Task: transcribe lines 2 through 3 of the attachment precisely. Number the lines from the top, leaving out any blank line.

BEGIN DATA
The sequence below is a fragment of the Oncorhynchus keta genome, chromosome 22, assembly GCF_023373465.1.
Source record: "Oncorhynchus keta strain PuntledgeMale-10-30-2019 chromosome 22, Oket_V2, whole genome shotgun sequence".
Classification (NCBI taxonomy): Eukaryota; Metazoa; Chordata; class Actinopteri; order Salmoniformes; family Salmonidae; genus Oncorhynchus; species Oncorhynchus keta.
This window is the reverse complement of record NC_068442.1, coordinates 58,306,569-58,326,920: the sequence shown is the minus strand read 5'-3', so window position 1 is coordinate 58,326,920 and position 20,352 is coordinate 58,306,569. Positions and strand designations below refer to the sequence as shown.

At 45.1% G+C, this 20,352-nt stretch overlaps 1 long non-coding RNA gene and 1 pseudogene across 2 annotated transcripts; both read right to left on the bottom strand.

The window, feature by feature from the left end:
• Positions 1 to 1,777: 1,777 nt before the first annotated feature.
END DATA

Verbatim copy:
Source record: "Oncorhynchus keta strain PuntledgeMale-10-30-2019 chromosome 22, Oket_V2, whole genome shotgun sequence".
Classification (NCBI taxonomy): Eukaryota; Metazoa; Chordata; class Actinopteri; order Salmoniformes; family Salmonidae; genus Oncorhynchus; species Oncorhynchus keta.